View from City Road: Do not be fooled by Lonrho

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The Independent Online
As so often before, reports of Tiny Rowland's demise proved premature. The much-heralded coup failed to materialise at yesterday's Lonrho board meeting. Tiny survived, his executive position and reported pounds 5.5m annual maintenance untouched and unfettered.

Lonrho insisted that it was all a fuss about nothing, no more than wild and unfounded press speculation. Should we believe them? Hardly.

By all accounts, the board meeting was a pretty tame affair with none of the thunder and lightning so widely anticipated. There wasn't even the meekest of calls for the grand old man to be stripped of his executive duties. Instead, discussion was confined to the issue of how to address the welter of dramatic press stories that have appeared in recent days. Anyone who believes all is sweetness and light on the Lonrho board would, however, be misguided.

Most City people have always been vaguely aware that Tiny costs a lot to maintain. The sudden reappearance of the story days before a board meeting cannot be seen as anything other than a deliberate plant by his joint chief executive, Dieter Bock.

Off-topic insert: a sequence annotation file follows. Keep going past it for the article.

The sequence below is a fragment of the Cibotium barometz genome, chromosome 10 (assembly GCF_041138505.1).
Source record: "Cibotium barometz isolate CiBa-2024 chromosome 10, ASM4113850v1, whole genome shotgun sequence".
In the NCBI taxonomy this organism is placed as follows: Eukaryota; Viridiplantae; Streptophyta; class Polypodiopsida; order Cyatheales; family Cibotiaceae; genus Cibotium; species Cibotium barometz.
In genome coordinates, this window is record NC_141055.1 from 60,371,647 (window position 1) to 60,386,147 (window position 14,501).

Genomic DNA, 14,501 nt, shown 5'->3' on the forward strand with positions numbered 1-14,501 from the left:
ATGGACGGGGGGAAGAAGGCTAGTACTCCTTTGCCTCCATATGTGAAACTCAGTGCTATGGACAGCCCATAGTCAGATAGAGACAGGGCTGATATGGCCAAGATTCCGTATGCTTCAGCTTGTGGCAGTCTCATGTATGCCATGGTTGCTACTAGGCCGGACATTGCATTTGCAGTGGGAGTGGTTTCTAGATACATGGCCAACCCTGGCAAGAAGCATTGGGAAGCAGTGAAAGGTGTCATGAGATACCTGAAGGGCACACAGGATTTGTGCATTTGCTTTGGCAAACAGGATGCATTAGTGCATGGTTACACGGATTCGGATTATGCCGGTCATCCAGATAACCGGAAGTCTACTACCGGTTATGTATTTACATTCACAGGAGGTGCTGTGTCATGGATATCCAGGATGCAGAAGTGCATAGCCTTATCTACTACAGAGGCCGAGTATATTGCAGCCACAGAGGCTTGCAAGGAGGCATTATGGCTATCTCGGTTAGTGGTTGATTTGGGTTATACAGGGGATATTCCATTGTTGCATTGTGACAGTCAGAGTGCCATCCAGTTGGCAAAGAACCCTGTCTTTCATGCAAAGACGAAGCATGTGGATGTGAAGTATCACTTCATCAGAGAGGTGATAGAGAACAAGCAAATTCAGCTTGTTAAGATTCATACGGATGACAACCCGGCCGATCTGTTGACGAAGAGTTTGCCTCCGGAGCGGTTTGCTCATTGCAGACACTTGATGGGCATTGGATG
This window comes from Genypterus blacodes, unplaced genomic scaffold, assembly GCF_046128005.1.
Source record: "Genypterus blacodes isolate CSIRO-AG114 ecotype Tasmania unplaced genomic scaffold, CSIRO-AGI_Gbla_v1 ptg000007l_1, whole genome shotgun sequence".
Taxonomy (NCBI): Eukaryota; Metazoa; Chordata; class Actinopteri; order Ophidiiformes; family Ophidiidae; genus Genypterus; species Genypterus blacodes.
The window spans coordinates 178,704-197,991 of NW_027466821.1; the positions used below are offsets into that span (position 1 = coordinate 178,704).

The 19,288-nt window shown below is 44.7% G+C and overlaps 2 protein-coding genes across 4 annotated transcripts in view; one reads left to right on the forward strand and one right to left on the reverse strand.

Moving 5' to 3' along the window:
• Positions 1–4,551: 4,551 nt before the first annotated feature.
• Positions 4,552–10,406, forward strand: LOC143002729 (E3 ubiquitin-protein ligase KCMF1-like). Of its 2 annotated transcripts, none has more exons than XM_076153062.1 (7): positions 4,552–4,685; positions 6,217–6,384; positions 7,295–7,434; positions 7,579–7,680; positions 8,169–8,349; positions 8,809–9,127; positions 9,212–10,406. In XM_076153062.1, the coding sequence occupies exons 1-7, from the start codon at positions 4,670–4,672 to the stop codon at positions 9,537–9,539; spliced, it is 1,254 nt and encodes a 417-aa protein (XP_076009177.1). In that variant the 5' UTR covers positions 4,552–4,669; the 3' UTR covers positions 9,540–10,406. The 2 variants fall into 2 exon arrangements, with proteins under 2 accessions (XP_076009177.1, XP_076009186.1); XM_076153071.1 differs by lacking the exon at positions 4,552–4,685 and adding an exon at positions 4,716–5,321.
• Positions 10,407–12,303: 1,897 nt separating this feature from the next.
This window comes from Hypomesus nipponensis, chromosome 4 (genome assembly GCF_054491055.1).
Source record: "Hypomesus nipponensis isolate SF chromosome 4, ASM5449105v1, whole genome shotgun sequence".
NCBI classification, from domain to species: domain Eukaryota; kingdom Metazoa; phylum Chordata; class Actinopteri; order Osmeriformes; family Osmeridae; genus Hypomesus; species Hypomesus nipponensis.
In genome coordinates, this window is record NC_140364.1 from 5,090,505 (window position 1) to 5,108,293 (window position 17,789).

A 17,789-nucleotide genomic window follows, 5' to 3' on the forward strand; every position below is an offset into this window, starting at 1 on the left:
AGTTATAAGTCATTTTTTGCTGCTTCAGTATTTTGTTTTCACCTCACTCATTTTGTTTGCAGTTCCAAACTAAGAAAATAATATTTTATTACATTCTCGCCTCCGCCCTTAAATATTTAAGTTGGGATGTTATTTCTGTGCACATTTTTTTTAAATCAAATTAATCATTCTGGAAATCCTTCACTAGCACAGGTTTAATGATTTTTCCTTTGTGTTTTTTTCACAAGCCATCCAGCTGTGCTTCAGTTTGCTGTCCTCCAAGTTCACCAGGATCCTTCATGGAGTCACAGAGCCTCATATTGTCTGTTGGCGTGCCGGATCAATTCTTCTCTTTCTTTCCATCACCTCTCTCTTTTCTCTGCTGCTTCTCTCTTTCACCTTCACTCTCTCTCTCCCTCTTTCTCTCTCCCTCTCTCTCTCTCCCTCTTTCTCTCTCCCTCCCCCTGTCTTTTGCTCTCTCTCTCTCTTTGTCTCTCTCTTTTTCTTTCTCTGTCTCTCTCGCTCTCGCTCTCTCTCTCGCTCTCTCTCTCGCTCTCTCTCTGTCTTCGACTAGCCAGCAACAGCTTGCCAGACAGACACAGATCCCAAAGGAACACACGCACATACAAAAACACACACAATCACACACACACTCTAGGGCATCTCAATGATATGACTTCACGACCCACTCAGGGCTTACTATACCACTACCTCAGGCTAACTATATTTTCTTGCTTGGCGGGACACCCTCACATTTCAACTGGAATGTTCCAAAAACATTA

The only odd thing about the whole affair is that, having prepared and leaked the evidence, Mr Bock and his supporters should not have been able to follow it through with an execution. Is it really possible after all the changes of the past year that Tiny still has more supporters on the board than Mr Bock?

It is not just on the issue of corporate governance that Mr Bock quarrels with Tiny; it is also on the commercial front. Tiny, according to Mr Bock, brings in little if any business these days. Worse, he has become an imposing and stubborn barrier to change. Mr Bock would like to unbundle: Mr Rowland wants the empire kept intact.

Despite his 76 years of age and dwindling power base, Mr Rowland is proving difficult to dislodge. Mr Bock knows what he has to do, but when the moment comes, he seems unwilling to carry it through. Confrontation appears not to be his style. The end, however, cannot be far off now. In little more than a year, Mr Bock has the right to call the rest of Mr Rowland's shares, and if Mr Rowland hasn't gone by then, he surely must soon after. In the meantime Lonrho and Tiny lose none of their ability to capture the headlines.

High drama and farce have always been the company's hallmarks. Tiny seems determined to maintain them to the last. Not for him growing old gracefully. And Mr Bock? No doubt we can soon expect some dirt to be thrown back in his direction by way of recompense. 'All good fun,' as Tiny's wife would say.